There tussles and chitterings range across the lawn and through the lily leaves. Entertaining turf wars at its best. We call this little guy Skitter, since he moves as fast as a drop of water on the pancake skillet. He’s too fast to snap a photo.
And a third squirrel has appeared. Yet, this one is a puzzlement. I notice it is small with characteristic squirrel gray coloring yet its eye rings are white like a chipmunk and so is its tummy. The legs are brownish. A hybrid squirrel? We’ve dubbed this one Buddy, as in “Hey, Buddy—what are you?”
The cx bbcgf he are beginning to vacate the area for warmer climates so there is less action at the feeder. On the other hand, the colder weather is ramping up squirrel activity as they gather nuts and bury them all over the yard. I find peanuts in my plant containers, in flower beds, and all over the lawn. How will they find them all?
At the end of the week I’m ready to kick back with a bowl of popcorn with a remote in hand.
As much as I need to read, there are times when settling back to watch a movie is the ticket to totally unwinding from the week’s stress.
I have discovered I have lost my interest in films that are steeped in human dramas—maybe it’s because I’m living my own. Big, raucous CGI flicks, like the Marvel world offers, are okay for mindless escapism. What I discovered that engages my interest most are nature documentaries. I subscribe to PBS mainly for their Nature program.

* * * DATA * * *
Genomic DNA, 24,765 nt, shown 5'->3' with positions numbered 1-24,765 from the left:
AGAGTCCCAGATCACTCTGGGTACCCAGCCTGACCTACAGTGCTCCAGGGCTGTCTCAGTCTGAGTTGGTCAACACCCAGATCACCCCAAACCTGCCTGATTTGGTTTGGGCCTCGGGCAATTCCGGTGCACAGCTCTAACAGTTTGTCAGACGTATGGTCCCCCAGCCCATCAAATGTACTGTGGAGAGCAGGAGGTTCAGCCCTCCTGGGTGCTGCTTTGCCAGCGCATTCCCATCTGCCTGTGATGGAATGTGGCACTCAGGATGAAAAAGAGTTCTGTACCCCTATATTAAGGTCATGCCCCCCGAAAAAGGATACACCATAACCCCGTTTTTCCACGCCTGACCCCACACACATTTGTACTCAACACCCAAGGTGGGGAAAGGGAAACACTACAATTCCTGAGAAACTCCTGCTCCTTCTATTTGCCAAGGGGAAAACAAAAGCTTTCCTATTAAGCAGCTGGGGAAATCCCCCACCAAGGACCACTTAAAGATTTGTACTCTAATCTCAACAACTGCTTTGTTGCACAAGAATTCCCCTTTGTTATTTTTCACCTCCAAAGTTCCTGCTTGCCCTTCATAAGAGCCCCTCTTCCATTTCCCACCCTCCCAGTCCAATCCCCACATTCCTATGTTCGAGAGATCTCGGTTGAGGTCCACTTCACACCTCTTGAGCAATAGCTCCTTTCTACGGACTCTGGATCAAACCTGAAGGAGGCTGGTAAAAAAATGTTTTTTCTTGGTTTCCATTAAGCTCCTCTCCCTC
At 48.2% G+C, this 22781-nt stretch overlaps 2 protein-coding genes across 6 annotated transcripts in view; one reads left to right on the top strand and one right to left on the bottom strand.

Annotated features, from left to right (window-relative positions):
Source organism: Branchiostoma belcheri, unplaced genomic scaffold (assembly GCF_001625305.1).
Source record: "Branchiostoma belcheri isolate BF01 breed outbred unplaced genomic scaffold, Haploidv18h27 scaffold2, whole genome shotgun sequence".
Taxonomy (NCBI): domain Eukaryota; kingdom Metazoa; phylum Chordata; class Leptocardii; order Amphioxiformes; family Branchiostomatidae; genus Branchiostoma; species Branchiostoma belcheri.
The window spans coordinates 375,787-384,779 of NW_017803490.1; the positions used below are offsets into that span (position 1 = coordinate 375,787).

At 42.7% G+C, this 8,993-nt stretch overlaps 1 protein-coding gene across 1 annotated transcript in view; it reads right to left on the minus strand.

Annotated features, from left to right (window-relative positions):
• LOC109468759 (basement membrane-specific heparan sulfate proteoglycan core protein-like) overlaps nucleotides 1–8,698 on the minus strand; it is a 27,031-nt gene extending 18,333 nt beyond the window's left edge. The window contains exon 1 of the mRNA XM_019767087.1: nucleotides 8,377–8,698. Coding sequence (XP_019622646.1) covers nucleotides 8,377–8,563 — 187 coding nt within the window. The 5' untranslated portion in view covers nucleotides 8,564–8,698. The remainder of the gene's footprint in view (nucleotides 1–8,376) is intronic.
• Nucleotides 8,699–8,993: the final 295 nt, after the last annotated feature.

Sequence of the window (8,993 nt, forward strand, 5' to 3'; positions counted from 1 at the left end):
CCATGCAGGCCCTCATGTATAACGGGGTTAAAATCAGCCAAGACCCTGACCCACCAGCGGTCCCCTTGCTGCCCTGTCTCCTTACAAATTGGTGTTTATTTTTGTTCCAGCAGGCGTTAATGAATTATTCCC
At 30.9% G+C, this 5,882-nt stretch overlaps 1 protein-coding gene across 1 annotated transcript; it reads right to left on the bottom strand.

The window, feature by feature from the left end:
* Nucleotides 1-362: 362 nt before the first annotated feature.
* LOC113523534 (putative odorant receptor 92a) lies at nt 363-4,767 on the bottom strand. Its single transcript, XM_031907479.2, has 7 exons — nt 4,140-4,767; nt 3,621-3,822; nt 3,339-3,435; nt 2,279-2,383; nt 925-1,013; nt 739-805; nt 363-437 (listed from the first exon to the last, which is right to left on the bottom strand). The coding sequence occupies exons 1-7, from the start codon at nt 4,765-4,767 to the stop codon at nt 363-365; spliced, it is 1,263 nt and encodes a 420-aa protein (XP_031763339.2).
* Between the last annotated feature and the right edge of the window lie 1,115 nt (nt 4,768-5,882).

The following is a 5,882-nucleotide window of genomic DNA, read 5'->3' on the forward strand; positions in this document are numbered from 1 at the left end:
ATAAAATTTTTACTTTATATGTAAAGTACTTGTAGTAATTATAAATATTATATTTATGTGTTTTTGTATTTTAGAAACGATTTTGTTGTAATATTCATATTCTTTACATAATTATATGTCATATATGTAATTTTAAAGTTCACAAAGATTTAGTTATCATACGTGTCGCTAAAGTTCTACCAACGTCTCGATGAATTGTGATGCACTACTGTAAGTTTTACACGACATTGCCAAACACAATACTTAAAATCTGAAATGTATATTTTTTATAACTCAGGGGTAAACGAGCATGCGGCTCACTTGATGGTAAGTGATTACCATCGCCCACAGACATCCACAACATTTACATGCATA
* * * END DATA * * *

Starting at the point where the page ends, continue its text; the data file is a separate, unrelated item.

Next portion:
Our library carries an impressive array of DVD and Blu-Ray offerings, especially in nature shows. Browsing the stacks one day I discovered an amazing series:
From the library catalog description:
Narrated by David Tennant, this exhilarating adventure was filmed over four years and forty countries with help from camera-carrying birds, drones, paragliders and remote-countrol microflight planes. This wondrous aerial spectacle will make your spirits soar!
It is indeed exhilarating to be so up close to birds in flight and to witness behaviors not easily accessible by humans. The dedication and ingenuity of the film crew is certainly impressive.
As a Whovian, it was an added bonus listening to David Tennant’s Scottish-infused narration. I half expected the Tardis to be spied among the migrating flocks of geese.
I suppose there is some therapeutic aspect to watching the life and times of animals, especially birds. There is wonder and appreciation for the natural world. The joy and satisfaction of knowing there is so much beauty and marvel in the world that is available with a click of the remote is indeed a welcome balm after a long, long week.
What is your animal of choice to watch?